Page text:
John Herold

The author was a senior mechanical designer for various defense contractors in Silicon Valley, California. He worked on aircraft, submarines, tanks, and related equipment. His watercolors have been displayed in retirement homes and art shows. Today he is retired, and he lives in his home state with a baby deer that come every day to our backyard. He has two daughters, who live nearby

John Herold

The One-Legged Cowboy, Gold Fever

Gold Fever

Benjamin Costa and Raphael de Goya have been in a long-running feud as tycoons of two rival corporations in Brazil. Despite their wealth and power, the two men are not satisfied. In the quest for more, they are vying to find the gold hidden in the forbidden parts of the Amazon jungle. Police Chief Compos is also journeying towards the jungle, but for a different purpose. A corruption case eventually crosses his desk. Compos found himself in the middle of the war between the two tycoons and has all of a sudden become in charge of putting a stop to the feud.

Gold Fever is a riveting tale of the backwaters of the deep pockets and is an elaborate and ferreting conspiracy that will grip its audiences from start to finish.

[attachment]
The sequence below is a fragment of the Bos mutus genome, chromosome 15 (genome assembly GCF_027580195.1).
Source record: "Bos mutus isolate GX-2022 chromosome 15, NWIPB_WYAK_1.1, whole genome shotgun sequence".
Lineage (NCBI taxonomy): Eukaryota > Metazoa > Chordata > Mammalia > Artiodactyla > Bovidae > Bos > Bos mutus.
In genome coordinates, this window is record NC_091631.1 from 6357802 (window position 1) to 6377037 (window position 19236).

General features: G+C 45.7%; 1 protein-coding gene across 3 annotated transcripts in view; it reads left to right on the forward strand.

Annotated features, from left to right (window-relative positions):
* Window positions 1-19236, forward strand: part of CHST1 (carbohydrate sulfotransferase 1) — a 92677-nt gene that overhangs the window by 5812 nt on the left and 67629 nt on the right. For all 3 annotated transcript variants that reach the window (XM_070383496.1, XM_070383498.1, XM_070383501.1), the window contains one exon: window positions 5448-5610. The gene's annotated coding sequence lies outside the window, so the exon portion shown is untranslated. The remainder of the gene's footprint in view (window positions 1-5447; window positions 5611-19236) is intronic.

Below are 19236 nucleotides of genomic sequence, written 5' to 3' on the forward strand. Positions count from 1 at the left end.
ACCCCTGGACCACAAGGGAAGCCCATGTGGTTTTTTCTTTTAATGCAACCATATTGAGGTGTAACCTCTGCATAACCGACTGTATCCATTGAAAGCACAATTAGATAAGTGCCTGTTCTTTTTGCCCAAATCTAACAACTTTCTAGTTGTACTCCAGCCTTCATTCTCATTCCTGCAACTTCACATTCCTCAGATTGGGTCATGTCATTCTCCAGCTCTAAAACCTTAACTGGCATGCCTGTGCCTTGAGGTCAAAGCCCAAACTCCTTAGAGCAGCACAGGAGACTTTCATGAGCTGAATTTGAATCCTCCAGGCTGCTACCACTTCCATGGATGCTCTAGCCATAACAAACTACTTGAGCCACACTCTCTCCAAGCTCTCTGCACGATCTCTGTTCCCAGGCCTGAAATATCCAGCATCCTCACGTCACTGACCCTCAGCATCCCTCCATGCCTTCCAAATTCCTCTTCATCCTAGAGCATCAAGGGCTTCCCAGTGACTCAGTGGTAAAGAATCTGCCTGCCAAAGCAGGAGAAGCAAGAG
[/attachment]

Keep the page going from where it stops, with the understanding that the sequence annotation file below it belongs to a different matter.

The One-Legged Cowboy

The cowboys’ life was not glamorous. It was hard work everyday and into the evenings as well. The cowboy was paid one to four dollars a month to herd the unruly and skittish longhorn cattle, to rope the strays and brand them, and to be able to drive the herds many, many miles to the railroads in Kansas for shipment back East. The cowboy knew he could be crushed under a stampede or even be hit by lightning on the open plains. He was fortunate if he made it to a town once or twice a year. It didn’t take a degree from a college, but a lot of guts and doggedness to be a real cowboy. The cowboy was usually a young man with little ties to home and a strong desire to roam. He was extremely devoted to his partners on the range and would die fighting for them. He wore the same clothes every day and ate whatever the chuck wagon cook gave him. He carried a bedroll tied behind the saddle and slept on the ground regardless of the weather. He became as hard as nails but had the graciousness to all whom he met. He was a real hero of the Old West.

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